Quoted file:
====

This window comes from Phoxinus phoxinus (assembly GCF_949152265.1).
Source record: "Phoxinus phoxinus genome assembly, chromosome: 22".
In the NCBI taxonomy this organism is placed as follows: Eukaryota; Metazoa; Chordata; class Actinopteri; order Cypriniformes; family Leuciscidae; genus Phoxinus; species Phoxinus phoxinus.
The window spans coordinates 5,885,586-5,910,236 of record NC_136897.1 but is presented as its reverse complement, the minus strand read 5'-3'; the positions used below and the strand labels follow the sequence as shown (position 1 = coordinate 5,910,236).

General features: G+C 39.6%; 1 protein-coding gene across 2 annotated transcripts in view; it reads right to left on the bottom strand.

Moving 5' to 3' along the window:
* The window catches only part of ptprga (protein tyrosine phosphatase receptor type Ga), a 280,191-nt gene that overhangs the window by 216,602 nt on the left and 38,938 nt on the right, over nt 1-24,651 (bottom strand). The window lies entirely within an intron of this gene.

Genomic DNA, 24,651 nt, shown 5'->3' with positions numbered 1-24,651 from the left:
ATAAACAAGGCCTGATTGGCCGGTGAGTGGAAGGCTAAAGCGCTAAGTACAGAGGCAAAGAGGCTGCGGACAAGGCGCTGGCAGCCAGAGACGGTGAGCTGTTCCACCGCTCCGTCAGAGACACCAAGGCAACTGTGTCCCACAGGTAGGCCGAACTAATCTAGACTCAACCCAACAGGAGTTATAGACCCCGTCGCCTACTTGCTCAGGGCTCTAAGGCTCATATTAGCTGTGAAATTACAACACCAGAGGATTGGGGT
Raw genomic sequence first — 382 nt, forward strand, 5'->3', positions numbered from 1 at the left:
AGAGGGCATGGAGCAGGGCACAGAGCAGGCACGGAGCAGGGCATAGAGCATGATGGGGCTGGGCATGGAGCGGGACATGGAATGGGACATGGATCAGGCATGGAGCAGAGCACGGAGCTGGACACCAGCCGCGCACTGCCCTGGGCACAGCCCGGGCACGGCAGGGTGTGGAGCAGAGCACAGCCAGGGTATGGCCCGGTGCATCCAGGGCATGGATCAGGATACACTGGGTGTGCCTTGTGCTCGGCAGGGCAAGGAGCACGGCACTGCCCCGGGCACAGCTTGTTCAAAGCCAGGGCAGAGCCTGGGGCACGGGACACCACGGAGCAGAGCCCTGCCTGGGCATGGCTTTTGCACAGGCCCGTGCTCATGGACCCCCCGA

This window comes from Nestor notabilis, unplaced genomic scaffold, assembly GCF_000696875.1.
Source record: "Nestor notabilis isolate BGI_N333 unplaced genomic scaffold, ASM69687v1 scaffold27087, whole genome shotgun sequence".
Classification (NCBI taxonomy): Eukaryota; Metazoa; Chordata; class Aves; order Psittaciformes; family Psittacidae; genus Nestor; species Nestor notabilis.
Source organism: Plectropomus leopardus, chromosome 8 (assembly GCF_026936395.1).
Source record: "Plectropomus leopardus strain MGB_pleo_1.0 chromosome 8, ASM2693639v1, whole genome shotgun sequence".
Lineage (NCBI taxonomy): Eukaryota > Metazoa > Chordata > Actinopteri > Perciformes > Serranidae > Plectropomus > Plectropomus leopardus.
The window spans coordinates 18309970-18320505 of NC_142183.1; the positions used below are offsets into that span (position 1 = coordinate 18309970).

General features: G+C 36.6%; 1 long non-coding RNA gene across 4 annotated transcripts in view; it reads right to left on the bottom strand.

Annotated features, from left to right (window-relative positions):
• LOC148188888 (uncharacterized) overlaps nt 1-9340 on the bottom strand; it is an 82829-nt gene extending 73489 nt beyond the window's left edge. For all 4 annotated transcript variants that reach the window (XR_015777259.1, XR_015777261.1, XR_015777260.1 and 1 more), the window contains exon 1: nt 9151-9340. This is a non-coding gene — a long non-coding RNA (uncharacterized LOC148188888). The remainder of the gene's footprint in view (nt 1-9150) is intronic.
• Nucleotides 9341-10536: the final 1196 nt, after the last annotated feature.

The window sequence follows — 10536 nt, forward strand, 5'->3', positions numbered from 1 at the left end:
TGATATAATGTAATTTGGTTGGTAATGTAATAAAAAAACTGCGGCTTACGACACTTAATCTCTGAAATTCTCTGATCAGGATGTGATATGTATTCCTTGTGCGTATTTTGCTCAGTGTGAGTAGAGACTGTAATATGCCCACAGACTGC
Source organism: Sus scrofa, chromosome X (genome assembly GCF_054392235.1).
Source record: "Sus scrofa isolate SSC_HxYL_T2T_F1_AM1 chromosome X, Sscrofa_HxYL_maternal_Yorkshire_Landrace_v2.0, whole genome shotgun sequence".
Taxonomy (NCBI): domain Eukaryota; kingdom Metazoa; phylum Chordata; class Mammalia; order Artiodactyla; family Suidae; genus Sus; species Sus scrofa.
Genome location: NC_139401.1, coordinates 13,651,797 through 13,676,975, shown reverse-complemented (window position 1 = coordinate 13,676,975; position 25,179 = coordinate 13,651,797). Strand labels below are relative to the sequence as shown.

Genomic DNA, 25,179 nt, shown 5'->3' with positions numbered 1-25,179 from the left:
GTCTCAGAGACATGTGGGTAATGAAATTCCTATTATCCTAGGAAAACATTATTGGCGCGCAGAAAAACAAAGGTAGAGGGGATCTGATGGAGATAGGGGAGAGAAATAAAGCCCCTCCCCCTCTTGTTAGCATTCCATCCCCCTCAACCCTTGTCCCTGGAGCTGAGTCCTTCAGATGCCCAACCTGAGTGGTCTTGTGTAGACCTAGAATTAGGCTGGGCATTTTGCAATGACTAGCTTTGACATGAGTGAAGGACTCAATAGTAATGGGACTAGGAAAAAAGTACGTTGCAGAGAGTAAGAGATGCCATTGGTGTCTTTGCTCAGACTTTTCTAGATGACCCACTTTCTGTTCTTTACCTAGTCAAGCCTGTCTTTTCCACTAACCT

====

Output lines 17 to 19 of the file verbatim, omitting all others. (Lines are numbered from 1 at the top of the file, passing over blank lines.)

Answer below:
Lineage (NCBI taxonomy): Eukaryota > Metazoa > Chordata > Actinopteri > Perciformes > Serranidae > Plectropomus > Plectropomus leopardus.
The window spans coordinates 18309970-18320505 of NC_142183.1; the positions used below are offsets into that span (position 1 = coordinate 18309970).

General features: G+C 36.6%; 1 long non-coding RNA gene across 4 annotated transcripts in view; it reads right to left on the bottom strand.